Ritalin has a long history as a treatment medication for conditions like narcolepsy, depression and fatigue syndrome. According to the University of Utah, as of 1961, Ritalin received FDA approval as a treatment for hyperactivity disorder. Since that time, Ritalin has become the most commonly prescribed drug for attention deficit hyperactivity disorder (ADHD).
While no doubt an effective treatment medication, Ritalin is nonetheless a stimulant class drug that carries a high risk for abuse and addiction. When taken as prescribed, there’s little risk involved. The risk increases considerably for those who choose to ingest Ritalin for recreational purposes. Much like cocaine’s effects as a stimulant drug, Ritalin can damage brain and body functions when abused on a regular basis.
Not surprisingly, treatment for Ritalin addiction is really no different than the treatment approaches used for cocaine addiction. Psychotherapy and ongoing support group work make up the bulk of the Ritalin addiction treatment process.
Ritalin, also known as methylphenidate, works by stimulating the body’s central nervous system functions. It does this by binding to specialized brain cell receptor sites, which cause dopamine chemicals to be released. Dopamine, a primary neurotransmitter, plays a central role in regulating impulse-control mechanisms within the brain’s motor inhibitory system.
High levels of dopamine can also produce feelings of euphoria and unusually high energy levels in people who don’t suffer from hyperactivity disorders. These effects account for Ritalin’s highly addictive properties.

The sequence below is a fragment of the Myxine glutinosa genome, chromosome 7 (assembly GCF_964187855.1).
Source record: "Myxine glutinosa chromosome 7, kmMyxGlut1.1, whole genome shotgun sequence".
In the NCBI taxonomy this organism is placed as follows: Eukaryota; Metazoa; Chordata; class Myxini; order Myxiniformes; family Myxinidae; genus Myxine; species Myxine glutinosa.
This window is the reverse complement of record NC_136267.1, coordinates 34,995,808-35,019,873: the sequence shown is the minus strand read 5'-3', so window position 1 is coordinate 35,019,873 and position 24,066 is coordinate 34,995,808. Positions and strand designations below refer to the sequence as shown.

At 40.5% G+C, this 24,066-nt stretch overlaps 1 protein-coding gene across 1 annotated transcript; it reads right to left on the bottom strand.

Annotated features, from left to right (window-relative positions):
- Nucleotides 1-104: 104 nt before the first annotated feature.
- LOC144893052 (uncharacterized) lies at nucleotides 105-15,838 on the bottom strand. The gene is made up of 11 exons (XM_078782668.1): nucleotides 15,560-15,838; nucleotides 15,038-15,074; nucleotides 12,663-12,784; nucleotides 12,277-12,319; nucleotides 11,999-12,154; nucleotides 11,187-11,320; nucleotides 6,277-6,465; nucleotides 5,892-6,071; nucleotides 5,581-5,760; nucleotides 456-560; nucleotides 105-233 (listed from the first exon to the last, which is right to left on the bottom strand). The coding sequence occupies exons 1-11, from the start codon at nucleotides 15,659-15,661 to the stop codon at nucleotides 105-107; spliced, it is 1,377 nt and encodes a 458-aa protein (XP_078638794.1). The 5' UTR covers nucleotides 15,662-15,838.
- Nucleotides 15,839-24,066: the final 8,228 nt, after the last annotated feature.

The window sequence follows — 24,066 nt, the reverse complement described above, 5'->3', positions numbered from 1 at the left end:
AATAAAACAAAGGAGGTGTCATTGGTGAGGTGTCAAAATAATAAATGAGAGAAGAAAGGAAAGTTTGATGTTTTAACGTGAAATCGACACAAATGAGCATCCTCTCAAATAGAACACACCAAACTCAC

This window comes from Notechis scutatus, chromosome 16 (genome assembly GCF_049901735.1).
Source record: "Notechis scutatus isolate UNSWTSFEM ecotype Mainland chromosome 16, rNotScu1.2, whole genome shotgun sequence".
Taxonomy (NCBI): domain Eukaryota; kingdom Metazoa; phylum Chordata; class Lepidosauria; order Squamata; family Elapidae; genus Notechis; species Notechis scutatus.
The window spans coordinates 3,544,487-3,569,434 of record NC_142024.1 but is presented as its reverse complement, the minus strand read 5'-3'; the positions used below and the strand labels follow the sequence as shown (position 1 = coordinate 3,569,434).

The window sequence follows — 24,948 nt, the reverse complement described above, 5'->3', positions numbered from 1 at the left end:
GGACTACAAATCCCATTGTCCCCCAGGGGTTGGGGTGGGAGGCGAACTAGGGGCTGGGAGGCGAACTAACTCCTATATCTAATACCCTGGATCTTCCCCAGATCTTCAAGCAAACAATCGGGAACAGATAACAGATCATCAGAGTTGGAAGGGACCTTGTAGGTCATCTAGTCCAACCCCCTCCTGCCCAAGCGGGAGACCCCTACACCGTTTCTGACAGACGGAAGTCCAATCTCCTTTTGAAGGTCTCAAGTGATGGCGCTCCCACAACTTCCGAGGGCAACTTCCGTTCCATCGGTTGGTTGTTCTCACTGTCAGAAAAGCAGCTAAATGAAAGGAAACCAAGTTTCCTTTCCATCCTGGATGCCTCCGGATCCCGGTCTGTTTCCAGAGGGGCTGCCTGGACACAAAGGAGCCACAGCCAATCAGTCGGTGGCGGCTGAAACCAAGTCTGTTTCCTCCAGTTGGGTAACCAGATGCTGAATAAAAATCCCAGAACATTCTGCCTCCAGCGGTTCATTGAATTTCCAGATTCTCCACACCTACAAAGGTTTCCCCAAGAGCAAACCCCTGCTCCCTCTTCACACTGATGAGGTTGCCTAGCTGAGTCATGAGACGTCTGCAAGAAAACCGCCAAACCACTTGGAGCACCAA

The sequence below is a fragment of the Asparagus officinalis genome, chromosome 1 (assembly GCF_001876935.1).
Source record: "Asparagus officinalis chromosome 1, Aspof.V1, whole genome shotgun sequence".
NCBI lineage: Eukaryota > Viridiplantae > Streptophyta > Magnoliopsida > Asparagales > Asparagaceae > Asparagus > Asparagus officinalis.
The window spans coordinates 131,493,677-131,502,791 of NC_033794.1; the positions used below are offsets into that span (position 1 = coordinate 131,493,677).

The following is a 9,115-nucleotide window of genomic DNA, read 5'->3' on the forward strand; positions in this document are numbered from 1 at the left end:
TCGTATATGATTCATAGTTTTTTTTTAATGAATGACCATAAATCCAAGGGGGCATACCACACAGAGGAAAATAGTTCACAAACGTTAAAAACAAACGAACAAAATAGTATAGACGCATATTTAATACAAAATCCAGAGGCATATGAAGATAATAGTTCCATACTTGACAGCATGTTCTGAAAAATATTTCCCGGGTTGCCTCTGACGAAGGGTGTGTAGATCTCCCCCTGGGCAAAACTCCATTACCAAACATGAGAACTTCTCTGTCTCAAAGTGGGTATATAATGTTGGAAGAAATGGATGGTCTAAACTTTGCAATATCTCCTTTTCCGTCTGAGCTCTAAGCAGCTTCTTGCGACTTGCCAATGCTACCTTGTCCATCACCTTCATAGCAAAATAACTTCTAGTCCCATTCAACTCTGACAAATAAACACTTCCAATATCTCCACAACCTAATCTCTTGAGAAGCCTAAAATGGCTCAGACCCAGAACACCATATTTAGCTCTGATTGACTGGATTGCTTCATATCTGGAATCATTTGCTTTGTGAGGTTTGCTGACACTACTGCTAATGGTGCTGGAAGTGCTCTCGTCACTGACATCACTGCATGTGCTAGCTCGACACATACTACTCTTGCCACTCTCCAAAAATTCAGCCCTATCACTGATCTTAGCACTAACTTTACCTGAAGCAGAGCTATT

As a central nervous system stimulant, Ritalin speeds up major systems throughout the body. Ritalin’s effects on central nervous system functions incude:
- Increased blood pressure rates
- Respiratory pathways open up
- Increased heart rates
- Blood vessel constriction
- Elevated blood-glucose levels
With ongoing use, these effects start to take a toll on the body’s structures as well as weakening brain cell receptor functions.
Ritalin is classified as a Schedule II narcotic drug because of its high potential for addiction. The drug has a diminishing effect on dopamine brain cell receptor sites causing the brain’s tolerance level for Ritalin to increase on a continual basis. With increased tolerance levels, a person requires larger doses of the drug to obtain the same desired euphoric effects. In the process, brain cell receptors grow progressively weaker and eventually become unable to secrete dopamine under normal conditions.
According to the New York State Office of Alcoholism & Substance Abuse Services, when used for recreational purposes, Ritalin goes by a number of “street names,” some of which include:
- Poor Man’s Cocaine
- Vitamin R
- The Smart Drug
Teenagers and college students can “illegally” purchase Ritalin for anywhere from $1 to $15 per tablet. Users typically crush up tablets and inhale or smoke the drug.
As with any other type of narcotic stimulant drug, even in cases where a person doesn’t have hyperactivity disorder, Ritalin enhances the brain’s ability to focus and concentrate; at least during the beginning stages of addiction. For this reason, many high school and college students abuse Ritalin as a way to improve their academic performance.
Ritalin’s effect on central nervous system functions enables a wide array of negative effects to develop with long-term abuse. As the brain acts as the hub for the central nervous system, drug effects impair psychological functions as well.